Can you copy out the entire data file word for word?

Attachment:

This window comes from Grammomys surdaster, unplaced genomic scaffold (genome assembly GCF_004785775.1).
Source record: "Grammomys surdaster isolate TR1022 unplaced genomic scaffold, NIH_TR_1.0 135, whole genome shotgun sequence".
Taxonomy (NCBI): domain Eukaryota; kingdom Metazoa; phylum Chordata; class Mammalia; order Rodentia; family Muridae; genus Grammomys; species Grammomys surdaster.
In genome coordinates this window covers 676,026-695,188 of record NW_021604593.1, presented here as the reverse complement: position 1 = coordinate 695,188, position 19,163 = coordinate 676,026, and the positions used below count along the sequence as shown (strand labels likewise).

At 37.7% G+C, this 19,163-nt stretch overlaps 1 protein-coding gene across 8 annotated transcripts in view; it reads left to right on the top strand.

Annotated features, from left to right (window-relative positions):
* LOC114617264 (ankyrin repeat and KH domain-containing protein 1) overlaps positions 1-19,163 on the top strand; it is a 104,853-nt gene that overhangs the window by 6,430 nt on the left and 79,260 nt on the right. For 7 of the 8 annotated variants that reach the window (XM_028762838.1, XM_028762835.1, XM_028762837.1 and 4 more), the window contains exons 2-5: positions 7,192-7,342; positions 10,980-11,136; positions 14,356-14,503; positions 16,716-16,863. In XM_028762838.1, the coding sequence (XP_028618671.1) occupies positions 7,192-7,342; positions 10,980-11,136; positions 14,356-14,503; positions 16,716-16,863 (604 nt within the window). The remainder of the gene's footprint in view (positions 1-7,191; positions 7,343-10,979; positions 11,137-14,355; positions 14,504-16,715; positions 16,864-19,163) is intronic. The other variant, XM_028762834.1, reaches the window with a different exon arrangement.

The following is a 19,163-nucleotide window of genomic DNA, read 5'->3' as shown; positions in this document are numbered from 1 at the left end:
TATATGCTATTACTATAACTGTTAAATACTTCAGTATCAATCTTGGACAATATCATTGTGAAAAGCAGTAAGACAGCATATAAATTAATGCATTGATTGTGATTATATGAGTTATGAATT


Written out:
This window comes from Grammomys surdaster, unplaced genomic scaffold (genome assembly GCF_004785775.1).
Source record: "Grammomys surdaster isolate TR1022 unplaced genomic scaffold, NIH_TR_1.0 135, whole genome shotgun sequence".
Taxonomy (NCBI): domain Eukaryota; kingdom Metazoa; phylum Chordata; class Mammalia; order Rodentia; family Muridae; genus Grammomys; species Grammomys surdaster.
In genome coordinates this window covers 676,026-695,188 of record NW_021604593.1, presented here as the reverse complement: position 1 = coordinate 695,188, position 19,163 = coordinate 676,026, and the positions used below count along the sequence as shown (strand labels likewise).

At 37.7% G+C, this 19,163-nt stretch overlaps 1 protein-coding gene across 8 annotated transcripts in view; it reads left to right on the top strand.

Annotated features, from left to right (window-relative positions):
* LOC114617264 (ankyrin repeat and KH domain-containing protein 1) overlaps positions 1-19,163 on the top strand; it is a 104,853-nt gene that overhangs the window by 6,430 nt on the left and 79,260 nt on the right. For 7 of the 8 annotated variants that reach the window (XM_028762838.1, XM_028762835.1, XM_028762837.1 and 4 more), the window contains exons 2-5: positions 7,192-7,342; positions 10,980-11,136; positions 14,356-14,503; positions 16,716-16,863. In XM_028762838.1, the coding sequence (XP_028618671.1) occupies positions 7,192-7,342; positions 10,980-11,136; positions 14,356-14,503; positions 16,716-16,863 (604 nt within the window). The remainder of the gene's footprint in view (positions 1-7,191; positions 7,343-10,979; positions 11,137-14,355; positions 14,504-16,715; positions 16,864-19,163) is intronic. The other variant, XM_028762834.1, reaches the window with a different exon arrangement.

The following is a 19,163-nucleotide window of genomic DNA, read 5'->3' as shown; positions in this document are numbered from 1 at the left end:
TATATGCTATTACTATAACTGTTAAATACTTCAGTATCAATCTTGGACAATATCATTGTGAAAAGCAGTAAGACAGCATATAAATTAATGCATTGATTGTGATTATATGAGTTATGAATT